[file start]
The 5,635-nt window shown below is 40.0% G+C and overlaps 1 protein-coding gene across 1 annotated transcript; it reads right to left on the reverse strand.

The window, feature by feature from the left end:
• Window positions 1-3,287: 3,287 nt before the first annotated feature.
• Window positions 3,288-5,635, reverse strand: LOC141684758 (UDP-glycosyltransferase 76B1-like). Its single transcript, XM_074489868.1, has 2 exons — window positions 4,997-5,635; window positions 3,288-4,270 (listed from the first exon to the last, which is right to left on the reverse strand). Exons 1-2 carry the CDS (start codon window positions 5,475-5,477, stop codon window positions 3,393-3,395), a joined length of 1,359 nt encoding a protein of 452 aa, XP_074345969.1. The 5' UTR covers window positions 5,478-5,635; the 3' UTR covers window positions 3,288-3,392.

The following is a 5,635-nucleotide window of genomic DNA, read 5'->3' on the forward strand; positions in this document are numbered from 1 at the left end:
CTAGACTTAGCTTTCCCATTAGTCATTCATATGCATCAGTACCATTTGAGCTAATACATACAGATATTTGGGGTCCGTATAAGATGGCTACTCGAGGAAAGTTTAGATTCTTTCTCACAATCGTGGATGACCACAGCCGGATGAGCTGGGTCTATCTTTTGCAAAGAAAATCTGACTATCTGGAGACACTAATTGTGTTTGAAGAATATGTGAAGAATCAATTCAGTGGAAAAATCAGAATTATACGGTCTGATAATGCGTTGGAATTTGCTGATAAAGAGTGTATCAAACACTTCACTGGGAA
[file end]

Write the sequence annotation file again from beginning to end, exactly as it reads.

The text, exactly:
The 5,635-nt window shown below is 40.0% G+C and overlaps 1 protein-coding gene across 1 annotated transcript; it reads right to left on the reverse strand.

The window, feature by feature from the left end:
• Window positions 1-3,287: 3,287 nt before the first annotated feature.
• Window positions 3,288-5,635, reverse strand: LOC141684758 (UDP-glycosyltransferase 76B1-like). Its single transcript, XM_074489868.1, has 2 exons — window positions 4,997-5,635; window positions 3,288-4,270 (listed from the first exon to the last, which is right to left on the reverse strand). Exons 1-2 carry the CDS (start codon window positions 5,475-5,477, stop codon window positions 3,393-3,395), a joined length of 1,359 nt encoding a protein of 452 aa, XP_074345969.1. The 5' UTR covers window positions 5,478-5,635; the 3' UTR covers window positions 3,288-3,392.

The following is a 5,635-nucleotide window of genomic DNA, read 5'->3' on the forward strand; positions in this document are numbered from 1 at the left end:
CTAGACTTAGCTTTCCCATTAGTCATTCATATGCATCAGTACCATTTGAGCTAATACATACAGATATTTGGGGTCCGTATAAGATGGCTACTCGAGGAAAGTTTAGATTCTTTCTCACAATCGTGGATGACCACAGCCGGATGAGCTGGGTCTATCTTTTGCAAAGAAAATCTGACTATCTGGAGACACTAATTGTGTTTGAAGAATATGTGAAGAATCAATTCAGTGGAAAAATCAGAATTATACGGTCTGATAATGCGTTGGAATTTGCTGATAAAGAGTGTATCAAACACTTCACTGGGAA